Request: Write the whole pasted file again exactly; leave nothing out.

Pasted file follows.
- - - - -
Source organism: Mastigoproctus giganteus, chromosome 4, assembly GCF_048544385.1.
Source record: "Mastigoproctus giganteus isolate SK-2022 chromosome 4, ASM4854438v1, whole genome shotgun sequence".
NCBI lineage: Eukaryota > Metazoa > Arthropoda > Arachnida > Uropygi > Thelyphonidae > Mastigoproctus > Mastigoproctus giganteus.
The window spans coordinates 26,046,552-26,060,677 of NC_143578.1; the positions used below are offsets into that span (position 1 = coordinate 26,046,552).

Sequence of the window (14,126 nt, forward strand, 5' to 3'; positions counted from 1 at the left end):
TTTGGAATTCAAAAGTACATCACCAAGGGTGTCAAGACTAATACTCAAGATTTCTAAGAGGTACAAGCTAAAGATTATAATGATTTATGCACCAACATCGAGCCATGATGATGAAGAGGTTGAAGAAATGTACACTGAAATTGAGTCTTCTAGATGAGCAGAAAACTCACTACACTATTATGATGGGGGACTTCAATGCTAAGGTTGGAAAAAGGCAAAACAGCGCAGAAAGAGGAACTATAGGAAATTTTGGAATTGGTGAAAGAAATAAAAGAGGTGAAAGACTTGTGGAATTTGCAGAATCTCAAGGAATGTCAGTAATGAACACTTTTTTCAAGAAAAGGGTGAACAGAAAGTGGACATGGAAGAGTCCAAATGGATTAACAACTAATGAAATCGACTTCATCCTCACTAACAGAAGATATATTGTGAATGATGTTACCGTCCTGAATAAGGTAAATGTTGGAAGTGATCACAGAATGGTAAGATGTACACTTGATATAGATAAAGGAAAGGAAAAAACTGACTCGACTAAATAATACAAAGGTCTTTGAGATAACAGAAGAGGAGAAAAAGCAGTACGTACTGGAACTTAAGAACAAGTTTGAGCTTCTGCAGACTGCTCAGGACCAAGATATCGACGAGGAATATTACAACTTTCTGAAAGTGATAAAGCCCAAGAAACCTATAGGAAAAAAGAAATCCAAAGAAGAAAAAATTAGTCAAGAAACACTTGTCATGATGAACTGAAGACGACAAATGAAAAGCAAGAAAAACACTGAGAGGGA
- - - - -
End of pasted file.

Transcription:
Source organism: Mastigoproctus giganteus, chromosome 4, assembly GCF_048544385.1.
Source record: "Mastigoproctus giganteus isolate SK-2022 chromosome 4, ASM4854438v1, whole genome shotgun sequence".
NCBI lineage: Eukaryota > Metazoa > Arthropoda > Arachnida > Uropygi > Thelyphonidae > Mastigoproctus > Mastigoproctus giganteus.
The window spans coordinates 26,046,552-26,060,677 of NC_143578.1; the positions used below are offsets into that span (position 1 = coordinate 26,046,552).

Sequence of the window (14,126 nt, forward strand, 5' to 3'; positions counted from 1 at the left end):
TTTGGAATTCAAAAGTACATCACCAAGGGTGTCAAGACTAATACTCAAGATTTCTAAGAGGTACAAGCTAAAGATTATAATGATTTATGCACCAACATCGAGCCATGATGATGAAGAGGTTGAAGAAATGTACACTGAAATTGAGTCTTCTAGATGAGCAGAAAACTCACTACACTATTATGATGGGGGACTTCAATGCTAAGGTTGGAAAAAGGCAAAACAGCGCAGAAAGAGGAACTATAGGAAATTTTGGAATTGGTGAAAGAAATAAAAGAGGTGAAAGACTTGTGGAATTTGCAGAATCTCAAGGAATGTCAGTAATGAACACTTTTTTCAAGAAAAGGGTGAACAGAAAGTGGACATGGAAGAGTCCAAATGGATTAACAACTAATGAAATCGACTTCATCCTCACTAACAGAAGATATATTGTGAATGATGTTACCGTCCTGAATAAGGTAAATGTTGGAAGTGATCACAGAATGGTAAGATGTACACTTGATATAGATAAAGGAAAGGAAAAAACTGACTCGACTAAATAATACAAAGGTCTTTGAGATAACAGAAGAGGAGAAAAAGCAGTACGTACTGGAACTTAAGAACAAGTTTGAGCTTCTGCAGACTGCTCAGGACCAAGATATCGACGAGGAATATTACAACTTTCTGAAAGTGATAAAGCCCAAGAAACCTATAGGAAAAAAGAAATCCAAAGAAGAAAAAATTAGTCAAGAAACACTTGTCATGATGAACTGAAGACGACAAATGAAAAGCAAGAAAAACACTGAGAGGGA